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The EK1

The peace establishment of the German forces in South West at the outbreak of war was one hundred and forty officers and two thousand other ranks organised in mounted companies and batteries. These were all specially picked men for Colonial service. There were further known to be about 7000 adult European males, most of whom had military service besides several hundred South African rebels who had joined the German forces.
In munitions the enemy was well supplied, large stores having remained in the country from the last Native campaign.
At the beginning of 1915 the hostile forces were organised in eight regiments and nine separate companies together with reserve and depot companies details of which are given in the appendix under "list of German units" which was compiled in the field but proved substantially correct.

The food resources of the country were placed under rigorous control at the outbreak of hostilities and considerable attention was devoted to agriculture, from all information obtained it was clear that the enemy would be able to subsist for the duration of the war.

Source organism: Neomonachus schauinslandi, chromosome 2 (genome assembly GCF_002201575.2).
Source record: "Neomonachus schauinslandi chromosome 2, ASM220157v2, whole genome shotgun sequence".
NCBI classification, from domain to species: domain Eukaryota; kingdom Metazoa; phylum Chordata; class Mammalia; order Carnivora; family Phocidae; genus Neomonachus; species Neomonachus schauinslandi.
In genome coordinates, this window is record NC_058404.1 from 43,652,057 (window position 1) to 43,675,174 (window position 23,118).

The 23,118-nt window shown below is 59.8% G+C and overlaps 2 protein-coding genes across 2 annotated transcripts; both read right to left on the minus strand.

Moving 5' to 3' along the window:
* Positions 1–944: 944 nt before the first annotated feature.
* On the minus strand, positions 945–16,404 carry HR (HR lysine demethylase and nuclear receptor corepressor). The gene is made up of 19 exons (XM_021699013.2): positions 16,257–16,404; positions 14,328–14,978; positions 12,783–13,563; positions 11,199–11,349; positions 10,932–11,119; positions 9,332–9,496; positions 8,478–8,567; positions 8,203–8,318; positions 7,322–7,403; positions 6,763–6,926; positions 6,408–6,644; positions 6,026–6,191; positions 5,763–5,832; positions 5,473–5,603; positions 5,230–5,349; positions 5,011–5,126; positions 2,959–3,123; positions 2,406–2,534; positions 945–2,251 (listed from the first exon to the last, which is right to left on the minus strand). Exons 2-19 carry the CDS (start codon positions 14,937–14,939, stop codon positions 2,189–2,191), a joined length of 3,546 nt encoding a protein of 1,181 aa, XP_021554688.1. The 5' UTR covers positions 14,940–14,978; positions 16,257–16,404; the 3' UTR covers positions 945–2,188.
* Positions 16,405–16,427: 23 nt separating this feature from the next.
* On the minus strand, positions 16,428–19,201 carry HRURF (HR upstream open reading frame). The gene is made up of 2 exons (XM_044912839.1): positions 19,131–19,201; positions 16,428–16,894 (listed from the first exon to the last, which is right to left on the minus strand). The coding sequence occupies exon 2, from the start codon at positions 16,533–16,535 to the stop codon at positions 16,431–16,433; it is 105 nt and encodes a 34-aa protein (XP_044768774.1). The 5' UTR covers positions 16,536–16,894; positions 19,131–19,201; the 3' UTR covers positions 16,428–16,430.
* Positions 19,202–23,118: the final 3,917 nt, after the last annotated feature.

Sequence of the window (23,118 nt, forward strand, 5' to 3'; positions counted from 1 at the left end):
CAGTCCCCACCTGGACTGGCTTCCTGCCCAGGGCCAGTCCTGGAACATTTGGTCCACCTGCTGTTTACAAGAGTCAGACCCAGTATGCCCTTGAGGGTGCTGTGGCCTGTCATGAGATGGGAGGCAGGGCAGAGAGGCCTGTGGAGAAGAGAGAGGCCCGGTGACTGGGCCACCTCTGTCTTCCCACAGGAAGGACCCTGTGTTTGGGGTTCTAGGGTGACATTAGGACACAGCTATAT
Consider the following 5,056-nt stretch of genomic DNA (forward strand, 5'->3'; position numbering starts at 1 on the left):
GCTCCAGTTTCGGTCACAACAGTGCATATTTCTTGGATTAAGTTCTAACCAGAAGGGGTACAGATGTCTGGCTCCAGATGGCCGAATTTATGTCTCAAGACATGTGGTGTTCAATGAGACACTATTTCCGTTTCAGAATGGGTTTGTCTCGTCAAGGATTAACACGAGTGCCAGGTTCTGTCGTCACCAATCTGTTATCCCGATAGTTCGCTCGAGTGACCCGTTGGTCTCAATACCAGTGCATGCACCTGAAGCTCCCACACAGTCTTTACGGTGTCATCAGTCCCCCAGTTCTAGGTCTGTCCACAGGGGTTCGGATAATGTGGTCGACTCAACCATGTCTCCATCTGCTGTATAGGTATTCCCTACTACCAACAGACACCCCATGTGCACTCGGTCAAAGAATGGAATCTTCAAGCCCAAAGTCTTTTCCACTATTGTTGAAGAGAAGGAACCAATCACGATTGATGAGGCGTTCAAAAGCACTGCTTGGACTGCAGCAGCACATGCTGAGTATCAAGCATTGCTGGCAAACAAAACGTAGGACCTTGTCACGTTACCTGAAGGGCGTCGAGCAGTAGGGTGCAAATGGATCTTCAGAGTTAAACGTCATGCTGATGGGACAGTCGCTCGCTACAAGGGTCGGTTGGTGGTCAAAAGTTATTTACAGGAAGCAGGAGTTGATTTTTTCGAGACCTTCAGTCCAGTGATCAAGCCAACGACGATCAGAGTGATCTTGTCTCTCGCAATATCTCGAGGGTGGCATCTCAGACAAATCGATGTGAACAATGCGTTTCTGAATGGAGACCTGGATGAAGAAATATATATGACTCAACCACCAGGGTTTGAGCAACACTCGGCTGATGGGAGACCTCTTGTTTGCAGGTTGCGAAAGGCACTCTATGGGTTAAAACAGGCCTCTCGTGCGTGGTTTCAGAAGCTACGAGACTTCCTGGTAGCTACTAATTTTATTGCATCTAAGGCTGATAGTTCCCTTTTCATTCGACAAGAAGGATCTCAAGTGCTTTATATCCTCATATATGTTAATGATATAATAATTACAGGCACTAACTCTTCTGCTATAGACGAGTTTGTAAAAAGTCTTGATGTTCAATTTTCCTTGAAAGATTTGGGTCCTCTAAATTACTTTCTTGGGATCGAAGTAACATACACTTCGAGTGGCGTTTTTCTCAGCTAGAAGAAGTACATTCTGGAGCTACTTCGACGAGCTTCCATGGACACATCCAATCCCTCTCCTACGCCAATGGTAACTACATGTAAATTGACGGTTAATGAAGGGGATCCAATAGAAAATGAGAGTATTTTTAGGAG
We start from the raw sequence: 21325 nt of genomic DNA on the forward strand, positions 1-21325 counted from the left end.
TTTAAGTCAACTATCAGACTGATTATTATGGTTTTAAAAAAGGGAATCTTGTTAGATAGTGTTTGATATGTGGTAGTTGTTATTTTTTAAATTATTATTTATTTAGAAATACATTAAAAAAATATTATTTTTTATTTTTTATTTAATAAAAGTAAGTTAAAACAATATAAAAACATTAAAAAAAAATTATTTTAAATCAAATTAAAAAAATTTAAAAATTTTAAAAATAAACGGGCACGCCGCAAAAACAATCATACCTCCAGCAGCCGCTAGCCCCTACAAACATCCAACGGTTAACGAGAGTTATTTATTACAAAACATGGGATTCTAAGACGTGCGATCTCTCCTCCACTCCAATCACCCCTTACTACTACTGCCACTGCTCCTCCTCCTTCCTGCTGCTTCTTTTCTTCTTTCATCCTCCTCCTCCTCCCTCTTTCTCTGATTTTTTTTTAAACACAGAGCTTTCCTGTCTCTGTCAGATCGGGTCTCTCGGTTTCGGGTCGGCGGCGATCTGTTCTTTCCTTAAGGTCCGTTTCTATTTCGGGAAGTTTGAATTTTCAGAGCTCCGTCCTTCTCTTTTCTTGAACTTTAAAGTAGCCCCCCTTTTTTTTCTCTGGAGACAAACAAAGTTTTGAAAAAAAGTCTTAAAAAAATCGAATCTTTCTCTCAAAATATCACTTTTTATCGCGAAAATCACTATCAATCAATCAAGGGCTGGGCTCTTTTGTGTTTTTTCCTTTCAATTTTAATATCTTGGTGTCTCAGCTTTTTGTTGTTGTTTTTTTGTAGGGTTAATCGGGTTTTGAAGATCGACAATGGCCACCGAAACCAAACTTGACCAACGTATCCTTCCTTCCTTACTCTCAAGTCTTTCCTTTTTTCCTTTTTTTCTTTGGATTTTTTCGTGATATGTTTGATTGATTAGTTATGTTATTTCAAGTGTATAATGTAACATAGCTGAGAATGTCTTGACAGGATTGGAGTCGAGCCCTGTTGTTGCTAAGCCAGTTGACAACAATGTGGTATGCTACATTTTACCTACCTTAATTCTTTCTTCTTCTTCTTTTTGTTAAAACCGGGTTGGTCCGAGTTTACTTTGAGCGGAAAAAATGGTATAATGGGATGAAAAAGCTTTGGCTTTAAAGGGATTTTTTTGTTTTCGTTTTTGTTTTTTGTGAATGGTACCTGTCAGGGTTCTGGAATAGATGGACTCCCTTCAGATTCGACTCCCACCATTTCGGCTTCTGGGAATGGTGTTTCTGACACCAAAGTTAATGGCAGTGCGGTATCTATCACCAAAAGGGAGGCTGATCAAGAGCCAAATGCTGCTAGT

Although numerically weak and cut off from his home supplies the enemy had natural advantages which in his own estimation rendered his position secure. The want of water and roads laid down the Union lines of advance within very definite and narrow boundaries, any advance could be easily foreseen and the area mined, water "Destroyed" and such dispositions made that the head of the attacking column could always be met by superior force . The broken nature of the country was in a high degree suitable for defensive battles and the enemy could dispute the advance at places where he held the water and where the attacking force would have to deploy on very inconvenient ground after a forty mile march from the last water. Any serious check under these circumstances would have resulted in absolute disaster as the troops could not have held put long or undertaken a retirement without water. Besides this the enemy had the advantage of acting on interior lines along a well appointed railway system, which as far as it gradually fell into our hands would have to be repaired with material brought oversea.

The enemy had several aircraft and an advantage over the Union resources in having an efficient camel corps. His information would presumably thus be to effective as to minimalise any element of surprise.